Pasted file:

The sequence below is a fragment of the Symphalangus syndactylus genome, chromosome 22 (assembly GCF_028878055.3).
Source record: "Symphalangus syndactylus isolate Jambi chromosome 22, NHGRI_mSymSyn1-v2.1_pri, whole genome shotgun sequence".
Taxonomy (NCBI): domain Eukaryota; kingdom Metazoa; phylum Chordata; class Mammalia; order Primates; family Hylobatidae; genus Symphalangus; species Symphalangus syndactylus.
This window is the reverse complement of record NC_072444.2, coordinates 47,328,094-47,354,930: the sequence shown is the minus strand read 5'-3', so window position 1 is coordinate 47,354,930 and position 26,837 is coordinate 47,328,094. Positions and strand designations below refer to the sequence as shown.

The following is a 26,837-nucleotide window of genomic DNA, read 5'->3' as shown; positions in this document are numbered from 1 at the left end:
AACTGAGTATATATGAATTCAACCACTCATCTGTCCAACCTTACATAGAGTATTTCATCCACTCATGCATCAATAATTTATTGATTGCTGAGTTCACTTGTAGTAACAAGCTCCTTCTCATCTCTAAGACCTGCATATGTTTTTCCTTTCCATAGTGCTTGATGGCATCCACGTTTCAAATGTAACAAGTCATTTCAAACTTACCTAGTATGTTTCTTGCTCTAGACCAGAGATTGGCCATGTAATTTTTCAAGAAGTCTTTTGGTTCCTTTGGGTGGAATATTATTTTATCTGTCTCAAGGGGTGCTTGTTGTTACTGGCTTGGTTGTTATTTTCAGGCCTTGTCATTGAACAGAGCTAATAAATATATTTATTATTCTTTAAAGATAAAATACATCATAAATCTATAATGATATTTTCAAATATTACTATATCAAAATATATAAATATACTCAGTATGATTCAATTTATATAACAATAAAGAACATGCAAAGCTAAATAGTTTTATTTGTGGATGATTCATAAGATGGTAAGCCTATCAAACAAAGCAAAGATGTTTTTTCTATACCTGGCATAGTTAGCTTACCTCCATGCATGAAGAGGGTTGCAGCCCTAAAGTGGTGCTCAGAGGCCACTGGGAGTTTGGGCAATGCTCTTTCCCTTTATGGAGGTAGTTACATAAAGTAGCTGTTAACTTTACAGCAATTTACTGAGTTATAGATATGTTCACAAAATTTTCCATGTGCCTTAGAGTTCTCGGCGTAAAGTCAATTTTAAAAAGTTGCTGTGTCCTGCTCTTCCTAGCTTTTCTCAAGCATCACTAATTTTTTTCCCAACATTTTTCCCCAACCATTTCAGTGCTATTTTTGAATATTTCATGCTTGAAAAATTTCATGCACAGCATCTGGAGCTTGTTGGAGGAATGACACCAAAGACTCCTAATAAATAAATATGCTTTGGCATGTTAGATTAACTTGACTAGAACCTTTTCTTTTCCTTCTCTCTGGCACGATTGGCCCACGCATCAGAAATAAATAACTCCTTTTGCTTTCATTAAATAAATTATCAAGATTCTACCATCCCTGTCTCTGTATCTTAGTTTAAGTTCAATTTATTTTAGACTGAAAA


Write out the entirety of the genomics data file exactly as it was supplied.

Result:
The sequence below is a fragment of the Symphalangus syndactylus genome, chromosome 22 (assembly GCF_028878055.3).
Source record: "Symphalangus syndactylus isolate Jambi chromosome 22, NHGRI_mSymSyn1-v2.1_pri, whole genome shotgun sequence".
Taxonomy (NCBI): domain Eukaryota; kingdom Metazoa; phylum Chordata; class Mammalia; order Primates; family Hylobatidae; genus Symphalangus; species Symphalangus syndactylus.
This window is the reverse complement of record NC_072444.2, coordinates 47,328,094-47,354,930: the sequence shown is the minus strand read 5'-3', so window position 1 is coordinate 47,354,930 and position 26,837 is coordinate 47,328,094. Positions and strand designations below refer to the sequence as shown.

The following is a 26,837-nucleotide window of genomic DNA, read 5'->3' as shown; positions in this document are numbered from 1 at the left end:
AACTGAGTATATATGAATTCAACCACTCATCTGTCCAACCTTACATAGAGTATTTCATCCACTCATGCATCAATAATTTATTGATTGCTGAGTTCACTTGTAGTAACAAGCTCCTTCTCATCTCTAAGACCTGCATATGTTTTTCCTTTCCATAGTGCTTGATGGCATCCACGTTTCAAATGTAACAAGTCATTTCAAACTTACCTAGTATGTTTCTTGCTCTAGACCAGAGATTGGCCATGTAATTTTTCAAGAAGTCTTTTGGTTCCTTTGGGTGGAATATTATTTTATCTGTCTCAAGGGGTGCTTGTTGTTACTGGCTTGGTTGTTATTTTCAGGCCTTGTCATTGAACAGAGCTAATAAATATATTTATTATTCTTTAAAGATAAAATACATCATAAATCTATAATGATATTTTCAAATATTACTATATCAAAATATATAAATATACTCAGTATGATTCAATTTATATAACAATAAAGAACATGCAAAGCTAAATAGTTTTATTTGTGGATGATTCATAAGATGGTAAGCCTATCAAACAAAGCAAAGATGTTTTTTCTATACCTGGCATAGTTAGCTTACCTCCATGCATGAAGAGGGTTGCAGCCCTAAAGTGGTGCTCAGAGGCCACTGGGAGTTTGGGCAATGCTCTTTCCCTTTATGGAGGTAGTTACATAAAGTAGCTGTTAACTTTACAGCAATTTACTGAGTTATAGATATGTTCACAAAATTTTCCATGTGCCTTAGAGTTCTCGGCGTAAAGTCAATTTTAAAAAGTTGCTGTGTCCTGCTCTTCCTAGCTTTTCTCAAGCATCACTAATTTTTTTCCCAACATTTTTCCCCAACCATTTCAGTGCTATTTTTGAATATTTCATGCTTGAAAAATTTCATGCACAGCATCTGGAGCTTGTTGGAGGAATGACACCAAAGACTCCTAATAAATAAATATGCTTTGGCATGTTAGATTAACTTGACTAGAACCTTTTCTTTTCCTTCTCTCTGGCACGATTGGCCCACGCATCAGAAATAAATAACTCCTTTTGCTTTCATTAAATAAATTATCAAGATTCTACCATCCCTGTCTCTGTATCTTAGTTTAAGTTCAATTTATTTTAGACTGAAAA